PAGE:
In the previous article, I tried to unfold the events that led to the drastic morning for YesBank, one of the largest private lenders in the world. Well, no one could have ever imagined what market had to offer in the rest of the day.
Around 12:25 PM, in the so far already quite an eventful day, this happened. In a matter of 30 mins, the housing finance market in India collapsed; led by one of the premier Housing Finance companies: Deewan Housing Finance Limited (DHFL). DHFL had fallen down by 60% intraday from the levels of INR 610 a piece to INR 275. This drop was just in 30 minutes, and could have been even faster if there were no circuit breaker limits applicable by the exchange.
DHFL wasn’t alone in this mysterious ride. Although it was alone to take the ride to the extreme level. Other Housing finance companies fell between 5-15% during this time interval.
Now, lets look at what impact this had on the broader market. I will show here NIFTY50 and BANKNIFTY, indices representing Indian markets in general. Just look at the sudden tank and rebound that happened in a matter of 15 minutes.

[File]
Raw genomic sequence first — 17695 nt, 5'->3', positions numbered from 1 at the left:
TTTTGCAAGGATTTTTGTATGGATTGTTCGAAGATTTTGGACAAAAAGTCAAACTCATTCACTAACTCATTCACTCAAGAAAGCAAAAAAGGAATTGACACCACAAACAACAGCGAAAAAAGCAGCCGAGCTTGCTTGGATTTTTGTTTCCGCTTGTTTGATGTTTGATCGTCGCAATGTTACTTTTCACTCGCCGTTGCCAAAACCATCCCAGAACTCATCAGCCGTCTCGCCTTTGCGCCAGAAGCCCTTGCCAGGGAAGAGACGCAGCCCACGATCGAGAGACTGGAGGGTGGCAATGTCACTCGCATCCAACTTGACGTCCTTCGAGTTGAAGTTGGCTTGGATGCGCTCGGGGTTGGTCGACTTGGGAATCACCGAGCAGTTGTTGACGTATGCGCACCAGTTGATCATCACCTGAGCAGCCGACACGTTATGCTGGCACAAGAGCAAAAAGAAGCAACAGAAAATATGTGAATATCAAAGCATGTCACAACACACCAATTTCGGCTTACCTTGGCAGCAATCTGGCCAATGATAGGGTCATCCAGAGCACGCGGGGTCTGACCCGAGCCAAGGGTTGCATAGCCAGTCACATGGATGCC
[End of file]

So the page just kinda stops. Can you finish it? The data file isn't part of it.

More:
Both NIFTY50 and BANKNIFTY fell as much as 5% during that time, before bouncing back significantly. Now, do you remember the flash crash of 6th May 2010? Lets rewind the time, and look at what happened on that day in 35 minutes. A drop of almost 10% and then rebound.
Sounds familiar? US Department of Justice, after significant investigation came to certain conclusion which you can read in detail here.
I am not going to delve in the depth of what caused what in United States. Just pointing out a similarity. But let’s focus on the elephant in the room, DHFL. There are many questions unanswered, many speculations arising. So, lets check them out in detail. I will structure this article by talking about Housing Finance companies (HFC) in general, and DHFL in particular. Then moving on to the exposure that most of the lenders have in these HFCs which eventually burst as a bubble. Last but not the least, I will point out a reason which could be far beyond the fundamentals of these HFCs, i.e., predictive algorithms that could have led to this mishap.
Housing Finance Companies